998 Humboldt Street/534 Vancouver Street
The Beaconsfield Inn
For: Robert & Elizabeth Rithet for:
Lawrence & Gertrude Genge
Architect: Samuel Maclure
This house presents an unusual instance of a renovation of a Maclure design being superior to the original, albeit a renovation coming partly from Maclure’s own hand. The 1905 drawings show a British Arts & Crafts 2-storey house with a bellcast ridged hipped roof and broad enclosed eaves, a half-timbered upper floor with two ribbons of three 8-over-1 double-sash windows, and a shingled lower floor with a projecting sunroom (with a low balustrade on the roof and four windows matching those on the second floor) on the left front and a slightly off-centre entry stair leading to an integral porch on the right corner. However, archival photos show the completed house sometime after 1908 with a simple peaked hip roof with three shed dormers, 6-over-1 double-sash windows, and two rather pedestrian projecting porches with plate-glass windows and no balustrade in front.
In 1913 Maclure prepared drawings for proposed renovations, including to the façade, showing a verandah topped by a balustrade across the entire width of the house with a centred barrel-vaulted entrance and two ribbons of five 12-lighted windows. The finished product was altered from the plans. It was not until the mid-1980s that the full-width front verandah and upper balustrade were finally built, but the verandah was enclosed as a sunporch. The present façade now has a higher barrel-vaulted entry in its original off-centre position, flanked by ribbons of four and three windows with plain lower panes and topped by stained-glass panels with a flower-bud motif, supported by four sets of paired columns. The broad horizontal lines of the present house invite comparison with the works of Frank Lloyd Wright.
Robert Paterson Rithet (1844-1919) and Elizabeth Jane Munro (1853-1952) built this house as a wedding present for their only daughter, Gertrude Alice Rithet (1877-1945), who married Lawrence Arthur Genge (1878-1963) in 1904. Lawrence worked for R.P. Rithet & Co as treasurer and became president of the family company after Robert’s death in 1919.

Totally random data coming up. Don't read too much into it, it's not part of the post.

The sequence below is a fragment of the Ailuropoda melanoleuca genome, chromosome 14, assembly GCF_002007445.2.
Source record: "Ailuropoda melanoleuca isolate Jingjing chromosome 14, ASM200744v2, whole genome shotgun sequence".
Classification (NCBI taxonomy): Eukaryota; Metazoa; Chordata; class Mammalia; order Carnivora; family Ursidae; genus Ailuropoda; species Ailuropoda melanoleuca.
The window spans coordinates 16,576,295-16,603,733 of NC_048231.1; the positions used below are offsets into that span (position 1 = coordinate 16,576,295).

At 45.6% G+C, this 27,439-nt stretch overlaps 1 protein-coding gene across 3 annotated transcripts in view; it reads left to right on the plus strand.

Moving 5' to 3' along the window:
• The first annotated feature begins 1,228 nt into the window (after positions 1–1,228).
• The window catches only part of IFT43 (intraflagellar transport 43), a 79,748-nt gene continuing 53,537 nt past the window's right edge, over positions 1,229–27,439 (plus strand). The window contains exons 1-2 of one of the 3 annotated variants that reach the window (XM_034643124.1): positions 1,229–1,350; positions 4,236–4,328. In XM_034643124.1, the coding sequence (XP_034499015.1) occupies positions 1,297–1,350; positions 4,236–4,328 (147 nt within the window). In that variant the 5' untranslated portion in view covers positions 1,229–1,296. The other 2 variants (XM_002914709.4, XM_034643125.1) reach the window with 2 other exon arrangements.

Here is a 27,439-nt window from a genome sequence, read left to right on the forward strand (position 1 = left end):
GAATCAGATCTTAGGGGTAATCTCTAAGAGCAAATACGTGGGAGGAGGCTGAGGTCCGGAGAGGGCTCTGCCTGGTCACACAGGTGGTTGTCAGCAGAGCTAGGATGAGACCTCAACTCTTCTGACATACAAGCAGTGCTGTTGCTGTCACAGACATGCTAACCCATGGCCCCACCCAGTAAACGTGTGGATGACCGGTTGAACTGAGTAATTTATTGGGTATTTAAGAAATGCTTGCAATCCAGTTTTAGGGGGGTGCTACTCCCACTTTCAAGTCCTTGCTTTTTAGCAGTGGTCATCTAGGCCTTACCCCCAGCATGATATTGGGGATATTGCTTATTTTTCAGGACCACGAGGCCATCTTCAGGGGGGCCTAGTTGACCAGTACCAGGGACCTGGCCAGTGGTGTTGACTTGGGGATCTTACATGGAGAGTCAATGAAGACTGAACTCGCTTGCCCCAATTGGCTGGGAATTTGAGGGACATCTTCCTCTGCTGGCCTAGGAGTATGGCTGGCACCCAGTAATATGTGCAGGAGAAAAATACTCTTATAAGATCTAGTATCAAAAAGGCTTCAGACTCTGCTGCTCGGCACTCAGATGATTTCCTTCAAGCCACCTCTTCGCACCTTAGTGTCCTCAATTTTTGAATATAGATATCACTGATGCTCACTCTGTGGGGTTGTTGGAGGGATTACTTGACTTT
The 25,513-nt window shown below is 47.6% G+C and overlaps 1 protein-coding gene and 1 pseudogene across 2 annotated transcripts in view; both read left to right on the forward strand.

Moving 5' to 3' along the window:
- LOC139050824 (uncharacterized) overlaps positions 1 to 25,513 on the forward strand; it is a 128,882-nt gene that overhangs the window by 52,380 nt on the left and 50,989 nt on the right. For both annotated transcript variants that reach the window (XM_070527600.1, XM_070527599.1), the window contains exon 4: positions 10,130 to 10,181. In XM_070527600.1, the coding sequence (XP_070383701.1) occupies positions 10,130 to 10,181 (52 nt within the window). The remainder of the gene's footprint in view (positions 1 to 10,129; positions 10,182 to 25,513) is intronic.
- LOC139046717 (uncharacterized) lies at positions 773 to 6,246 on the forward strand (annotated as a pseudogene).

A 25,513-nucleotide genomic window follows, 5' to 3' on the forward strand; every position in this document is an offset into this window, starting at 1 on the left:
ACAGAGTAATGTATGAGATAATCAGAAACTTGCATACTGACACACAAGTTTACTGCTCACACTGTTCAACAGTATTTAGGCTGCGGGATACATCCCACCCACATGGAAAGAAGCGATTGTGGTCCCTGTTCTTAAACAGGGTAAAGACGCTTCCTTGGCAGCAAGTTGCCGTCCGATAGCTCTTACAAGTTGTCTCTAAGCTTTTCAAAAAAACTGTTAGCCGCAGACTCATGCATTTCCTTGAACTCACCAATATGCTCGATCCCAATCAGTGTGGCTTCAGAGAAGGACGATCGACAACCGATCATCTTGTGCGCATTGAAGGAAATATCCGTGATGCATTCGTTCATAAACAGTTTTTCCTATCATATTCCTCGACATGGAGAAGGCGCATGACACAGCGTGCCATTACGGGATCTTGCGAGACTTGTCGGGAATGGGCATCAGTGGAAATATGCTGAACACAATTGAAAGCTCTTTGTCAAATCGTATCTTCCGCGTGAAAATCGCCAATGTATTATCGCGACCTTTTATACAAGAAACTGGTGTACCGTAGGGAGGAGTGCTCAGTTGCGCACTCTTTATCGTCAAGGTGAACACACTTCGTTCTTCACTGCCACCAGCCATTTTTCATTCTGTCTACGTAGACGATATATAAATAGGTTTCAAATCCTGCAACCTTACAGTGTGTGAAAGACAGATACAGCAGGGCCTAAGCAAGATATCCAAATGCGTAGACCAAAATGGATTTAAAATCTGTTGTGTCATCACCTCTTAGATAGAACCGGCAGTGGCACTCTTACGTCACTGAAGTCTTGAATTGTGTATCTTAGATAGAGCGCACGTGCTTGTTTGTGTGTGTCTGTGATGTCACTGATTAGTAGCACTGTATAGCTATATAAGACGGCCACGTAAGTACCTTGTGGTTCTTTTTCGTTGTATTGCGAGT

The Rithets lived next door at 952 Humboldt, Hollybank, which was demolished Elizabeth’s death in 1952. Hollybank had been a wedding present for Robert and Elizabeth from her father, HBC Chief Factor Alexander Munro, on their marriage in 1875.
Born in Applegarth, Dumfriesshire, Scotland, Robert came to BC in 1862 to join the Cariboo gold rush. He returned to Victoria in 1865 and began working for Gilbert Malcolm Sproat, who represented Anderson & Co, a London commission and shipping firm. In 1865 Robert was made manager of the Victoria office. By 1869 he left to manage the San Francisco branch, but returned to Victoria in 1870 to manage the insurance agency of J. Robertson Stewart. Robert’s San Francisco business partner Andrew Welch bought this company, and it became Welch, Rithet & Co. By 1889 it was R.P. Rithet & Co.
During the 1870s and 1880s, Robert dabbled in a variety of business ventures. He was an original shareholder in Albion Iron Works and was made vice-president in 1882. He also owned flour mills in Enderby and Vernon, was a commission agent in the salmon-canning industry, and owned large farms in Victoria and Delta. Robert formed the Victoria Wharf and Warehouse Co and in 1883 the Canadian Pacific Navigation Co with his brother-in-law, fellow entrepreneur Capt John Irving. In 1901, the CPR bought out Canadian Pacific Navigation, and it became the CPR British Columbia Coastal Steamship Service (BCCSS).
Robert was also very active in local politics. He was a J.P. in 1873, and served on the Chamber of Commerce of Vancouver Island, then the BC Board of Trade. In 1885 Robert defeated James Fell to become mayor of Victoria, and he was an MLA from 1894-98.
After Lawrence died in 1963, John and Jessica Grant purchased the house and converted it into a convalescent home, Grant Place. In the early 1980s a developer purchased the house with the intention of demolishing it for a commercial development. The house was saved, restored and turned into a B&B, the Beaconsfield Inn in the mid-1980s, winning a 1985 Hallmark Society Award for its new owner, Bill McKechnie.
ADDITIONAL INFORMATION & IMAGES:
• Statement of Significance (Canadian Register of Historic Places)
• GIS Map of Victoria's Heritage Register Properties
• Fairfield History
• Fairfield Heritage Register
• Hallmark Heritage Society Archives
• This Old House, Victoria's Heritage Neighbourhoods,
Volume Four: Fairfield, Gonzales & Jubilee